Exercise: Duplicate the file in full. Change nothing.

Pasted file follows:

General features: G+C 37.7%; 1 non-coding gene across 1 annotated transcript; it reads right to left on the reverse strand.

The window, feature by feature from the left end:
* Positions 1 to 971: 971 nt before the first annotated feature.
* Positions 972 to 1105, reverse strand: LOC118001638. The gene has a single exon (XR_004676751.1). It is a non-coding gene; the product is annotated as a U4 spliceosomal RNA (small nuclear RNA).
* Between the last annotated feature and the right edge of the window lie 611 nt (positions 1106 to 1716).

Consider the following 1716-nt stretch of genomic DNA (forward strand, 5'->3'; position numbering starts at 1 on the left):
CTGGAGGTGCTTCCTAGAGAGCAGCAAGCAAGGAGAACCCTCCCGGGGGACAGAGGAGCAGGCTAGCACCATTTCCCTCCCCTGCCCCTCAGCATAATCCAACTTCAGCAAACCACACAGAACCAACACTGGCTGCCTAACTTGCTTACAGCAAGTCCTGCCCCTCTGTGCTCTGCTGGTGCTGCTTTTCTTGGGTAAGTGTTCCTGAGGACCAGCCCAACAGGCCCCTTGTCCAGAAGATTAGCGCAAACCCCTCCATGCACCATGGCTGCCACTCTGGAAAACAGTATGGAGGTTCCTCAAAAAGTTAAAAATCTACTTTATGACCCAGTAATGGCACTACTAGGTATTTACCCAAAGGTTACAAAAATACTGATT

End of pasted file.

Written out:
General features: G+C 37.7%; 1 non-coding gene across 1 annotated transcript; it reads right to left on the reverse strand.

The window, feature by feature from the left end:
* Positions 1 to 971: 971 nt before the first annotated feature.
* Positions 972 to 1105, reverse strand: LOC118001638. The gene has a single exon (XR_004676751.1). It is a non-coding gene; the product is annotated as a U4 spliceosomal RNA (small nuclear RNA).
* Between the last annotated feature and the right edge of the window lie 611 nt (positions 1106 to 1716).

Consider the following 1716-nt stretch of genomic DNA (forward strand, 5'->3'; position numbering starts at 1 on the left):
CTGGAGGTGCTTCCTAGAGAGCAGCAAGCAAGGAGAACCCTCCCGGGGGACAGAGGAGCAGGCTAGCACCATTTCCCTCCCCTGCCCCTCAGCATAATCCAACTTCAGCAAACCACACAGAACCAACACTGGCTGCCTAACTTGCTTACAGCAAGTCCTGCCCCTCTGTGCTCTGCTGGTGCTGCTTTTCTTGGGTAAGTGTTCCTGAGGACCAGCCCAACAGGCCCCTTGTCCAGAAGATTAGCGCAAACCCCTCCATGCACCATGGCTGCCACTCTGGAAAACAGTATGGAGGTTCCTCAAAAAGTTAAAAATCTACTTTATGACCCAGTAATGGCACTACTAGGTATTTACCCAAAGGTTACAAAAATACTGATT